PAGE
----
One important thing parents should note is: EIPIC centres also follow MOE school terms – this means that intervention classes only run during school term (and not during school holidays).

However you still have to pay EIPIC fees during the school holidays, the same way that primary and secondary schools also charge during school holidays.

On top of this, as EIPIC lessons are only a few hours a week, parents still need to pay for childcare fees.

Families with caregiver help can save some money by enrolling their children in kindergarten or half day childcare.

However families without caregiver help will still need to pay full day childcare fees (as on days without EIPIC lessons, these families still need childcare help) and especially during school holidays.

By the way, the median full day childcare fees (not included in our tally for this article on autism) is $883 a month before government subsidies.

Follow-Up And Preparation For Primary School

Whilst all of the above are going on, you’ll still need to take your child to meet the specialist doctor around once to twice a year.

You’ll also have to send your child for another psychological assessment which is required by a SPED (aka special education) school if you don’t intend to enrol your child in a mainstream primary school.

Item Description Location Estimated time Fees Government subsidy Subsidised cost
1 Specialist Repeat visit (follow up – 2017) KKH 30 min $83 $50 $33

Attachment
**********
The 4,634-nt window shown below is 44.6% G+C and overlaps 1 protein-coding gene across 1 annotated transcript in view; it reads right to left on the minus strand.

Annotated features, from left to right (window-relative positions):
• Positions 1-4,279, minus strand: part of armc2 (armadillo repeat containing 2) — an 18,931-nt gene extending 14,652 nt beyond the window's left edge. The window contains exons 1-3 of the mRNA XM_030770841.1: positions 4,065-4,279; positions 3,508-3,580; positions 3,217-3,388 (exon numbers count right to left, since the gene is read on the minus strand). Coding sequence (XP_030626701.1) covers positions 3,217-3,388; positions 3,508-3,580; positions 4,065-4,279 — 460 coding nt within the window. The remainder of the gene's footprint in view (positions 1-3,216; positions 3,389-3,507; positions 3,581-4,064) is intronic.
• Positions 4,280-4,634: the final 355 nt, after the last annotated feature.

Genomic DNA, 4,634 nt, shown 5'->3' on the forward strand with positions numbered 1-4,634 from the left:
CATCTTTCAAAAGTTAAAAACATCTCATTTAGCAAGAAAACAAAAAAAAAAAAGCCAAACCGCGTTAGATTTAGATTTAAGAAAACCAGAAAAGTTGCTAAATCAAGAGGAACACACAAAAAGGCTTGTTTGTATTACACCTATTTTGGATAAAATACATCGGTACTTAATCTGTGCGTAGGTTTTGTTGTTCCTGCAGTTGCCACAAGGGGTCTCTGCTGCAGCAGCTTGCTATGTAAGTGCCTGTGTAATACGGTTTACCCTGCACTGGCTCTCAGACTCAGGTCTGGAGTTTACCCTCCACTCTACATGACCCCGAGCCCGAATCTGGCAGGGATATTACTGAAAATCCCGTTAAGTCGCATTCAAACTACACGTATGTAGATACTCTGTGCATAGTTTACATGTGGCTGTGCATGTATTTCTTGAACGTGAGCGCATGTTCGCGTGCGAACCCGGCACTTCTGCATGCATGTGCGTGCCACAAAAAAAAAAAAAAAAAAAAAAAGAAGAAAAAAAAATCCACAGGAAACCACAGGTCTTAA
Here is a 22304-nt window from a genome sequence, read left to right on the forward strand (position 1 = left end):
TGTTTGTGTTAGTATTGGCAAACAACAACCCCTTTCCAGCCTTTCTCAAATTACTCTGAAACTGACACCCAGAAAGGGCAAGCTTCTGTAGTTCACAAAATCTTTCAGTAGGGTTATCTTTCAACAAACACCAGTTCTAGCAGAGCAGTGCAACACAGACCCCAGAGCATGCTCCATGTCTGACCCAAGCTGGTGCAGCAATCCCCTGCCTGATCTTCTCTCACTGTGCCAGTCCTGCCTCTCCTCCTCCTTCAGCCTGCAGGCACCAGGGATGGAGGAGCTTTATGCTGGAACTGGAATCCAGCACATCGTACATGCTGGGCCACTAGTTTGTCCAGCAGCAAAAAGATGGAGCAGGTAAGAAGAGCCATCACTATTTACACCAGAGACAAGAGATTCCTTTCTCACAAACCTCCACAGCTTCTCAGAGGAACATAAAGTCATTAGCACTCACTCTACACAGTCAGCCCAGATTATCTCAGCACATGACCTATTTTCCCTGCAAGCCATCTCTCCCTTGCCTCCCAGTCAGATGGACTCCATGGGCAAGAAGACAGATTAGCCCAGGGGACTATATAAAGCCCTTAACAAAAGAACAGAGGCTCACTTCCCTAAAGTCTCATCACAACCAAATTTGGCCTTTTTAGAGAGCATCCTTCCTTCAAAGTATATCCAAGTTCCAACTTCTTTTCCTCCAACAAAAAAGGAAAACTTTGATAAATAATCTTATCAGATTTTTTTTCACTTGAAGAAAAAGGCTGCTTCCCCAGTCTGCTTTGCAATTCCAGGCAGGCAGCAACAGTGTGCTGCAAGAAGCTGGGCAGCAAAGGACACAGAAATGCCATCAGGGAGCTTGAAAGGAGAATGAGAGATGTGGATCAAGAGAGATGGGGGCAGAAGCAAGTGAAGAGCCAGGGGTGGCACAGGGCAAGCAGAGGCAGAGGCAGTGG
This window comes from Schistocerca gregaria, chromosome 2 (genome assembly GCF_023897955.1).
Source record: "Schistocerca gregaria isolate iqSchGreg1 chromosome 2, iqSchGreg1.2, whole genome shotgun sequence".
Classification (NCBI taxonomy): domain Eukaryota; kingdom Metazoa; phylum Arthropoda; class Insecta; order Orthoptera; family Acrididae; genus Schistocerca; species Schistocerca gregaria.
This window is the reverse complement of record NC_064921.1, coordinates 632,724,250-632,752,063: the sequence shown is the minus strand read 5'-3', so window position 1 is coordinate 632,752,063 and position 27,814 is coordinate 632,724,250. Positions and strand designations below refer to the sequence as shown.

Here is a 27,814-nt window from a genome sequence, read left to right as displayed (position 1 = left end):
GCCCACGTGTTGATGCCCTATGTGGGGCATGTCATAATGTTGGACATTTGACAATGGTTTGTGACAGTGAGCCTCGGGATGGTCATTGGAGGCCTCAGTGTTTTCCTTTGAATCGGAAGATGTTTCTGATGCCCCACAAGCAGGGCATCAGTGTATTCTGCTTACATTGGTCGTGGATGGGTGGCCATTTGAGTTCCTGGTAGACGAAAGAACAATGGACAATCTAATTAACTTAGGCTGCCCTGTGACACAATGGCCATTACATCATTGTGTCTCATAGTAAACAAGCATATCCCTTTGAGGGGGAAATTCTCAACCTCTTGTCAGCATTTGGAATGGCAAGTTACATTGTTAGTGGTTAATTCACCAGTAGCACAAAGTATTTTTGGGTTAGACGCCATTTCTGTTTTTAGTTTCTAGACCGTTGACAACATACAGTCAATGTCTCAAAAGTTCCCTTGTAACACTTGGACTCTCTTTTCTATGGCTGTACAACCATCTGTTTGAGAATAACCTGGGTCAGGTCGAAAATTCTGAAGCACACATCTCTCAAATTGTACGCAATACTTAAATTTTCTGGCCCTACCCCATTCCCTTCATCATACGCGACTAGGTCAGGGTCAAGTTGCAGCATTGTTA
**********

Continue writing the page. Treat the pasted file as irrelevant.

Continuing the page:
Repeat visit (follow up – 2018) KKH 30 min $93 $37 $56
Repeat visit (second follow up – 2018) KKH 30 min $93 $37 $56
2 Tests Psychological Assessment (for Primary 1 SPED application) KKH 2 hours $558 $279 $279
SPED school application SPED 2 hours $0 $0 $0
TOTAL $827 $403 $424

 

In addition, some parents send their preschoolers to additional private intervention classes such as occupational therapy, speech therapy and social classes. These classes can range from $30 to $200 an hour, depending on the type of intervention, the experience of the therapist/teacher and school.

Conclusion

In summary, this is what you can expect to spend on autism for your preschooler (based on my own expenses):

– Listed costs (before subsidies): $39,201

– Government subsidies: $18,157

– Expected costs (after government subsidy): $21,044

Another hidden cost is the time that parents spend on taking their preschooler to the doctor, for tests, to intervention classes and outings, and other miscellaneous activities that are required when you’re “in the system”.

This places a heavy burden on working class families who either 1) depend on a single income, or 2) put pressure on dual income families (who don’t have additional caregivers) to find time during working hours to accompany their children to these various activities.

If you don’t have the option of flexible working hours (via flexi-work arrangements, part time, freelance employment), be prepared to give up your career progression and/or even your job.

Whilst the government is funding about 46% of the costs, forking out more than $20,000 is still financially a huge challenge for many parents. However, that’s just the way it is in Singapore, at least for now.

Julia Chan is a working mother who intends to survive till she can retire and travel around the world. She likes to explore diverse perspectives and uncover hidden treasures on her blog Jules of Singapore.